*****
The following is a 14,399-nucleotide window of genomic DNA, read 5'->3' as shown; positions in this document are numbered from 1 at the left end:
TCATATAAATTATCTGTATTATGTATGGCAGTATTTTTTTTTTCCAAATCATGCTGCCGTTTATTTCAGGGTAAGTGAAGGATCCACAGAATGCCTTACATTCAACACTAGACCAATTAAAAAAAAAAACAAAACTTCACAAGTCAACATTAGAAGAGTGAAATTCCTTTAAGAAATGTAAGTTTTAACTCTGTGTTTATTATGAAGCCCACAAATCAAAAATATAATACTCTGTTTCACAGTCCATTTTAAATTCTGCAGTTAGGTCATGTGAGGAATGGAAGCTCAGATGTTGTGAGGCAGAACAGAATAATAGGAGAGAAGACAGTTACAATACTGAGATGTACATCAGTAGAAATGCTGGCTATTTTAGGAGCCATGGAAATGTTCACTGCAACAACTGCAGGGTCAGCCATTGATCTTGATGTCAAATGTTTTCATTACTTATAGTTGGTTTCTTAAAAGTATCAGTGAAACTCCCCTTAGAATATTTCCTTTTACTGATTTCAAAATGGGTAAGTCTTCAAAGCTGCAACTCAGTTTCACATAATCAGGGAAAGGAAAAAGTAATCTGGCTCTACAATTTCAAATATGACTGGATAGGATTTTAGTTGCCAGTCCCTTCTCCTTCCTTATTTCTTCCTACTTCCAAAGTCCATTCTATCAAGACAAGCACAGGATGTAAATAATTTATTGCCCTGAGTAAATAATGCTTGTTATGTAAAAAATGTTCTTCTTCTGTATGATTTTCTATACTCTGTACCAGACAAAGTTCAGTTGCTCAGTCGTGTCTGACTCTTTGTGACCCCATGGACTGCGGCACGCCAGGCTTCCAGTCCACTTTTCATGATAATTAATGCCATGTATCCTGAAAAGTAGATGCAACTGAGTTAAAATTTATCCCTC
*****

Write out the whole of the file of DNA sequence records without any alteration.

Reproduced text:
The following is a 14,399-nucleotide window of genomic DNA, read 5'->3' as shown; positions in this document are numbered from 1 at the left end:
TCATATAAATTATCTGTATTATGTATGGCAGTATTTTTTTTTTCCAAATCATGCTGCCGTTTATTTCAGGGTAAGTGAAGGATCCACAGAATGCCTTACATTCAACACTAGACCAATTAAAAAAAAAAACAAAACTTCACAAGTCAACATTAGAAGAGTGAAATTCCTTTAAGAAATGTAAGTTTTAACTCTGTGTTTATTATGAAGCCCACAAATCAAAAATATAATACTCTGTTTCACAGTCCATTTTAAATTCTGCAGTTAGGTCATGTGAGGAATGGAAGCTCAGATGTTGTGAGGCAGAACAGAATAATAGGAGAGAAGACAGTTACAATACTGAGATGTACATCAGTAGAAATGCTGGCTATTTTAGGAGCCATGGAAATGTTCACTGCAACAACTGCAGGGTCAGCCATTGATCTTGATGTCAAATGTTTTCATTACTTATAGTTGGTTTCTTAAAAGTATCAGTGAAACTCCCCTTAGAATATTTCCTTTTACTGATTTCAAAATGGGTAAGTCTTCAAAGCTGCAACTCAGTTTCACATAATCAGGGAAAGGAAAAAGTAATCTGGCTCTACAATTTCAAATATGACTGGATAGGATTTTAGTTGCCAGTCCCTTCTCCTTCCTTATTTCTTCCTACTTCCAAAGTCCATTCTATCAAGACAAGCACAGGATGTAAATAATTTATTGCCCTGAGTAAATAATGCTTGTTATGTAAAAAATGTTCTTCTTCTGTATGATTTTCTATACTCTGTACCAGACAAAGTTCAGTTGCTCAGTCGTGTCTGACTCTTTGTGACCCCATGGACTGCGGCACGCCAGGCTTCCAGTCCACTTTTCATGATAATTAATGCCATGTATCCTGAAAAGTAGATGCAACTGAGTTAAAATTTATCCCTC